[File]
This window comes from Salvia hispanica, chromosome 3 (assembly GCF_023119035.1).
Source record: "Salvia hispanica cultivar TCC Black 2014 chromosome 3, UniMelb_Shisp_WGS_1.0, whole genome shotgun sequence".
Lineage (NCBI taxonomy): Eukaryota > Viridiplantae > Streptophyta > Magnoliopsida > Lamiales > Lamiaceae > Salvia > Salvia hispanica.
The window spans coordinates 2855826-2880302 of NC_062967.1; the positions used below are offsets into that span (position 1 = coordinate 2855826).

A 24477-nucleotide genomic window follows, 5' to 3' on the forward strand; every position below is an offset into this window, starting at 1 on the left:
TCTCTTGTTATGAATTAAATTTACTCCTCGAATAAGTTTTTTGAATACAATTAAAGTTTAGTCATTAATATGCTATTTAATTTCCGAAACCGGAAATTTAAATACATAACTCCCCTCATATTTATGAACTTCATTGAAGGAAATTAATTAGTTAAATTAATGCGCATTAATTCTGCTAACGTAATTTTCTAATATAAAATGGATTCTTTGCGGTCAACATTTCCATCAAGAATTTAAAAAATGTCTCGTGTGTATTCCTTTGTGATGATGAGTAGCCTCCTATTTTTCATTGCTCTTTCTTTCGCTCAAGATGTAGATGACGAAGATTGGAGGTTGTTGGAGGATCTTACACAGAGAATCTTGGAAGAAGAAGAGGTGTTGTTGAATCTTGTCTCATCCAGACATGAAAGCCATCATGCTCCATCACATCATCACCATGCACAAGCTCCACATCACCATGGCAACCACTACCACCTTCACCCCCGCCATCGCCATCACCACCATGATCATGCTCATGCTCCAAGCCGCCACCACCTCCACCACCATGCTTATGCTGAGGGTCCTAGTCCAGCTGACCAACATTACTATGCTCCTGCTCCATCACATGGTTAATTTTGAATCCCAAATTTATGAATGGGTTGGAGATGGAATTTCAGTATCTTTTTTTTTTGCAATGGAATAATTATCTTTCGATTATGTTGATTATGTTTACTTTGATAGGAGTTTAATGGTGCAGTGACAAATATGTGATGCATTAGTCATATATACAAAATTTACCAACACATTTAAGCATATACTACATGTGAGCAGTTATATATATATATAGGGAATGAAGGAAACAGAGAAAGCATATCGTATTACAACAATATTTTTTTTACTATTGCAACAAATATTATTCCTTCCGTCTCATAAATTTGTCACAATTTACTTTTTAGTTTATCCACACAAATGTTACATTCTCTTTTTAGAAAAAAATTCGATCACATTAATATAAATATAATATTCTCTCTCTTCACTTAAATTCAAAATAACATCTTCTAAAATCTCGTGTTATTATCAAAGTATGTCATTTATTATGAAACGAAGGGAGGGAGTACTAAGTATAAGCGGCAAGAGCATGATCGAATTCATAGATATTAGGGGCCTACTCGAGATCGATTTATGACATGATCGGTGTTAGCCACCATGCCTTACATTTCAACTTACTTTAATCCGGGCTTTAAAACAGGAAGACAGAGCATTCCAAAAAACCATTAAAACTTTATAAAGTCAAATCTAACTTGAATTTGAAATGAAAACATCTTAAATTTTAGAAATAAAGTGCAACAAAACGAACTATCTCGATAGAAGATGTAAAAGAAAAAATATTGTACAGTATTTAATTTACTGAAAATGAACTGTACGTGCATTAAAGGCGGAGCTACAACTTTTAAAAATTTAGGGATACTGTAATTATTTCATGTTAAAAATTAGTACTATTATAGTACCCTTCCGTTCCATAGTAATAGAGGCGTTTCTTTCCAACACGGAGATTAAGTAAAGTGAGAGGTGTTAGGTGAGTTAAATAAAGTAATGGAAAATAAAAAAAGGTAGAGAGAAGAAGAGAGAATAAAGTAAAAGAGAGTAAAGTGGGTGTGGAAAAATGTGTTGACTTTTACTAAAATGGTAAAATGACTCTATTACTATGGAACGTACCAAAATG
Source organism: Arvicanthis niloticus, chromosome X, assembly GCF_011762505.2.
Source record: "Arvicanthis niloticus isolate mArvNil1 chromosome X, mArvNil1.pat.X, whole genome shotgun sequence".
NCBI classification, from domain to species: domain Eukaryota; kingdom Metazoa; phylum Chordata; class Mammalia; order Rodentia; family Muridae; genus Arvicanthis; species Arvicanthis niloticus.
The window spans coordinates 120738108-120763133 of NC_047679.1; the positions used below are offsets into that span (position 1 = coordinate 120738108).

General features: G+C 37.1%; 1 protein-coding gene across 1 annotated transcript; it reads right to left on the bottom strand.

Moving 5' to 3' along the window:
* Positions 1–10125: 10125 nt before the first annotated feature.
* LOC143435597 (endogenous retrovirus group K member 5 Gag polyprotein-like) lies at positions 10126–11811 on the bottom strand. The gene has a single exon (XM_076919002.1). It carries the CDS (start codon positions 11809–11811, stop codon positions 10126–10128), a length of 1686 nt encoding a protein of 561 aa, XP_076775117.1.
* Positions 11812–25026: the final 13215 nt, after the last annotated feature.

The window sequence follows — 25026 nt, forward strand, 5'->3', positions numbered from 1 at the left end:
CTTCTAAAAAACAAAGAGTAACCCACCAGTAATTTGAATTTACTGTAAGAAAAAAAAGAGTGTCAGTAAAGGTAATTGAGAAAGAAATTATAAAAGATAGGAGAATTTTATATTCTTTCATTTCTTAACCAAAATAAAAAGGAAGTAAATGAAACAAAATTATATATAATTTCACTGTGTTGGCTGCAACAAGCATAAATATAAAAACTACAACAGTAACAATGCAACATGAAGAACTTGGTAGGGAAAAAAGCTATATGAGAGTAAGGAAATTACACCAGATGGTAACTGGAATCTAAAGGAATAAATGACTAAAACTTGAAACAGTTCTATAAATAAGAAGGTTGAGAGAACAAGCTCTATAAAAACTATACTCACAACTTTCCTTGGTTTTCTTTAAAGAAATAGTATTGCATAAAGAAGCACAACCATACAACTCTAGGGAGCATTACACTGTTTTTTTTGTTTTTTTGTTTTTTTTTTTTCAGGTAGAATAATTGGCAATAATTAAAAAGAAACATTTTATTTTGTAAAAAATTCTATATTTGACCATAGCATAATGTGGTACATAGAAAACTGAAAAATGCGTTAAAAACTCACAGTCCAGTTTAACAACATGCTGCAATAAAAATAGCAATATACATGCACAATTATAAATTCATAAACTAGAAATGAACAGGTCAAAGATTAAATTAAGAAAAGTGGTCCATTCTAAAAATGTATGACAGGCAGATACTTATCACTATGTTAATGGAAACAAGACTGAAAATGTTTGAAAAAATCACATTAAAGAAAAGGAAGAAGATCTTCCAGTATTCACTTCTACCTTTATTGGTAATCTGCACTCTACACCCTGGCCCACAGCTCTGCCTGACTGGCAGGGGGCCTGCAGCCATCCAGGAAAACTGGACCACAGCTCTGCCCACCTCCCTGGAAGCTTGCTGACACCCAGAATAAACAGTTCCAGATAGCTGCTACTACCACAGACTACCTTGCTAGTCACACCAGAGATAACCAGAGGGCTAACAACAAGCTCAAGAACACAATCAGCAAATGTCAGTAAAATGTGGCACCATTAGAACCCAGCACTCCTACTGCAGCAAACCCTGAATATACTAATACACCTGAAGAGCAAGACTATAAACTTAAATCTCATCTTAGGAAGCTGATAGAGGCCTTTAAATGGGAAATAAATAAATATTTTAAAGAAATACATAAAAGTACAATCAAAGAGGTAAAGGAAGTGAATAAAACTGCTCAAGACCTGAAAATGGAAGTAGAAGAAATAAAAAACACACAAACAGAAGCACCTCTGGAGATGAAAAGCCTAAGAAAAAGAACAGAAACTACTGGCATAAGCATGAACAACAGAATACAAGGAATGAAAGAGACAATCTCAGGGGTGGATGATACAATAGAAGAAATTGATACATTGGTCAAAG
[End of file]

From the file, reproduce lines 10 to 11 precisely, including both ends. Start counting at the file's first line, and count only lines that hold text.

The window spans coordinates 120738108-120763133 of NC_047679.1; the positions used below are offsets into that span (position 1 = coordinate 120738108).

General features: G+C 37.1%; 1 protein-coding gene across 1 annotated transcript; it reads right to left on the bottom strand.